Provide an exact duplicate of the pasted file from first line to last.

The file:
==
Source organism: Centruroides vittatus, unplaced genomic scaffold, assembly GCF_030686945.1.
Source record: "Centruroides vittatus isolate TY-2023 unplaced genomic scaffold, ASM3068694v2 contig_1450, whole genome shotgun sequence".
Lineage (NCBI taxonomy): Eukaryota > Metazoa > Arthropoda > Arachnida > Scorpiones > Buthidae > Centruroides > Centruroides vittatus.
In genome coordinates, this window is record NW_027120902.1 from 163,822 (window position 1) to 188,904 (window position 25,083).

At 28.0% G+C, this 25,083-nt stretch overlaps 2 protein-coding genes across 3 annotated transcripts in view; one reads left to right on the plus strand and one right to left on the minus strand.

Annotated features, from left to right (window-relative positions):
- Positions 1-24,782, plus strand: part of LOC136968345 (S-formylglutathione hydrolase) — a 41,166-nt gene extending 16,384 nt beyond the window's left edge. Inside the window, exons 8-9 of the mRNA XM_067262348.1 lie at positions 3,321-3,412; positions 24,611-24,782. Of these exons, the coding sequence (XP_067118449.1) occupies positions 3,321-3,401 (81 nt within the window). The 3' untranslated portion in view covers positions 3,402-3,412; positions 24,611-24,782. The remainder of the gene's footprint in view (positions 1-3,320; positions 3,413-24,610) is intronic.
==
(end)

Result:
Source organism: Centruroides vittatus, unplaced genomic scaffold, assembly GCF_030686945.1.
Source record: "Centruroides vittatus isolate TY-2023 unplaced genomic scaffold, ASM3068694v2 contig_1450, whole genome shotgun sequence".
Lineage (NCBI taxonomy): Eukaryota > Metazoa > Arthropoda > Arachnida > Scorpiones > Buthidae > Centruroides > Centruroides vittatus.
In genome coordinates, this window is record NW_027120902.1 from 163,822 (window position 1) to 188,904 (window position 25,083).

At 28.0% G+C, this 25,083-nt stretch overlaps 2 protein-coding genes across 3 annotated transcripts in view; one reads left to right on the plus strand and one right to left on the minus strand.

Annotated features, from left to right (window-relative positions):
- Positions 1-24,782, plus strand: part of LOC136968345 (S-formylglutathione hydrolase) — a 41,166-nt gene extending 16,384 nt beyond the window's left edge. Inside the window, exons 8-9 of the mRNA XM_067262348.1 lie at positions 3,321-3,412; positions 24,611-24,782. Of these exons, the coding sequence (XP_067118449.1) occupies positions 3,321-3,401 (81 nt within the window). The 3' untranslated portion in view covers positions 3,402-3,412; positions 24,611-24,782. The remainder of the gene's footprint in view (positions 1-3,320; positions 3,413-24,610) is intronic.